I walk the trail frequently, and think I know most things about it. turns out I’m wrong. This,for example.
Alison Hyman and Elaine Asarch Announce their Exhibition Punctuated Equilibrium
Opening May 6, 2022
The Artistic, Dynamic Duo Explores and Offers Compelling Commentary on the Pauses in Equilibrium, Caused by Monumental Events
in both Society and Nature through Brush Strokes, Layers of Paint,
and an array of Vibrant Colors
Curated by critic Peter Frank, who really is the person who taught me how to look at contemporary art.
It is kind of a pop up gallery, at the studio of Ricardo Mazal, an artistic force to be reckoned with. I’ve long followed his work, but Hyman and Asarch are new to me.
Vibrant, colorful, emotional abstractions…these paintings are well-worth seeing.
Address: 926 Shoofly, Santa Fe, NM 87505
Available by appointment only from May 8 to May 20. To schedule an appointment please contact: PunkEekArt@gmail.com
Me, Rich, and the artists.
Here are some pics of the installation.
The newest piece is a scroll that re-tells a koan. Full text:
1. The goddess attained complete and perfect enlightenment.
2. She felt pretty good.
3. This Bodhisattva dude said: hey baby, if you are enlightened how come you still have a female form?
4. The goddess said: Are you talking to me? She said: Don’t cut off my legs and call me short. She turned into a piece of cold lava, a potsherd, a medium-sized crow.
5. She was as green as a veined leaf and trembled in the breeze at the edge of the garden. She turned into a moss-covered stone.
6. She said: Breathing in, I smile. Breathing out…well, that’s your problem now.
7. She hears the cry of our world, the goddess of compassion.
Lending Library of the Invisible—a book arts show
Maternal Mitochondria—Miriam Sagan & Isabel Winson-Sagan
6599 Jaguar Drive
Santa Fe, New Mexico
Opening—May 6, 4-6 pm
Show up till May 31, 2022
Artists will be in residence 11 am-1 pm on May 17 and May 24, 2022.
We hope to see you, even if Southside seems far away!
Come say hi, and help add to our interactive artwork,“What Am I Hiding and What Do I Hope For?,” which asks visitors to hang their own answers on sculptural trees or put them in slot boxes.
There will be grab and go snacks. And you can visit Southside’s Seed Library, bookstore, or even return those overdue books!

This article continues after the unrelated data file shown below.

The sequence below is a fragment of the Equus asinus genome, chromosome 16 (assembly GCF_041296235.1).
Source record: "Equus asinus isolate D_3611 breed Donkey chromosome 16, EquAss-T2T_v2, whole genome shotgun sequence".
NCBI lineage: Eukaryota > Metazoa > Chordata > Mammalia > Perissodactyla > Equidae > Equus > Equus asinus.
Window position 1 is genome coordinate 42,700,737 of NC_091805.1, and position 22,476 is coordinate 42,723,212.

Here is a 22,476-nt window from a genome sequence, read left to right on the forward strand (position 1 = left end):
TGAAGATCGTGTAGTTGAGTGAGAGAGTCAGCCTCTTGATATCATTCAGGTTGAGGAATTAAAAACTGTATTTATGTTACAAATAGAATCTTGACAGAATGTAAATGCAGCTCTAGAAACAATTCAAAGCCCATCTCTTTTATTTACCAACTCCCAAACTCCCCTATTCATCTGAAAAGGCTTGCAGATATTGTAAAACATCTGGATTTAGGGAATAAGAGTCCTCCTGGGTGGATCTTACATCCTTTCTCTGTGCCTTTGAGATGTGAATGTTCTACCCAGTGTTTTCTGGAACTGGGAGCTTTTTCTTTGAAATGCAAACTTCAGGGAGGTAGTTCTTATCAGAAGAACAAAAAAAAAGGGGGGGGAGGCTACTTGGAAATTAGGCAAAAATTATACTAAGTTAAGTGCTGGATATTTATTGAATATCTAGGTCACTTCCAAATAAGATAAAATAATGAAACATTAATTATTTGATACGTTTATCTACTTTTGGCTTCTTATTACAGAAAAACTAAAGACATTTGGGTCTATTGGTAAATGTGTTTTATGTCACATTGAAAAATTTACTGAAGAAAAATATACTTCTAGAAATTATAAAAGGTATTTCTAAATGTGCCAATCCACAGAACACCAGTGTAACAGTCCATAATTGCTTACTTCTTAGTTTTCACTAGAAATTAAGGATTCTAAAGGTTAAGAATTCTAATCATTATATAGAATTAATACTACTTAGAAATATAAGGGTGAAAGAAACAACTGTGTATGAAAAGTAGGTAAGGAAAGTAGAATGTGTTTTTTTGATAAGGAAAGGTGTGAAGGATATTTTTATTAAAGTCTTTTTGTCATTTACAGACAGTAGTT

The show will up all of May, and we will be in residence two Tuesday mornings as well.
too dry for mushrooms
grows a smoke cloud
Readers–Miriam’s Well is posting haiku, tanka, and short poems on this theme. Do send some.
Are you a published poet (book or chapbook, no self-pub at this moment) who would like to be interviewed in this blog?
For many years, I’ve asked everyone the same three questions:
1. What is your personal/aesthetic relationship to the poetic line? That is, how do you understand it, use it, etc.?
2. Do you find a relationship between words and writing and the human body? Or between your writing and your body?
3. Is there anything you dislike about being a poet?
If you are interested in participating, drop me a note at email@example.com
I’m extremely excited to be reading twice next weekend for Chatter. And I can’t wait to hear the music!
NEXT SATURDAY: April 9
• Doors open at 10am—concert 10:30
• In accordance with SITE’s building policy, face masks are now optional.
• COVID protocols are subject to change.
• This concert will be held in SITE’s Meyerson Auditorium.
Lee Hyla Warble
Charles Ives Violin Sonata no. 2
Nino Rota Trio for Flute, Violin, and Piano
Jesse Tatum flute
David Felberg violin
Judith Gordon piano
Miriam Sagan poet
NEXT SUNDAY: April 10, 10:30 am
At 912 3rd in Albuquerque
• As the risk from COVID in our community decreases, Chatter is changing our policies in line with other local theaters and arts presenters.
• For events in April, we will no longer be verifying vaccination status for entry to Chatter.
• Masks will continue to be required of the audience when not consuming food or drink, and we will continue to provide supplemental air filtration.
• These protocols are subject to change.
Stephanie Ann Boyd Aurora
Julia Gomelskaya the hint only
Richard Cameron-Wolfe Code of un-silence: a prayer
Juantio Becenti Divertimento no. 5 “Melodrama” (Chatter commission)
Jesse Tatum flute
Jeff Rogers horn
Ruxandra Marquardt violin
James Holland cello
Jeff Cornelius percussion
Judith Gordon piano
David Felberg conductor
Miriam Sagan poet
Check details & get tickets at: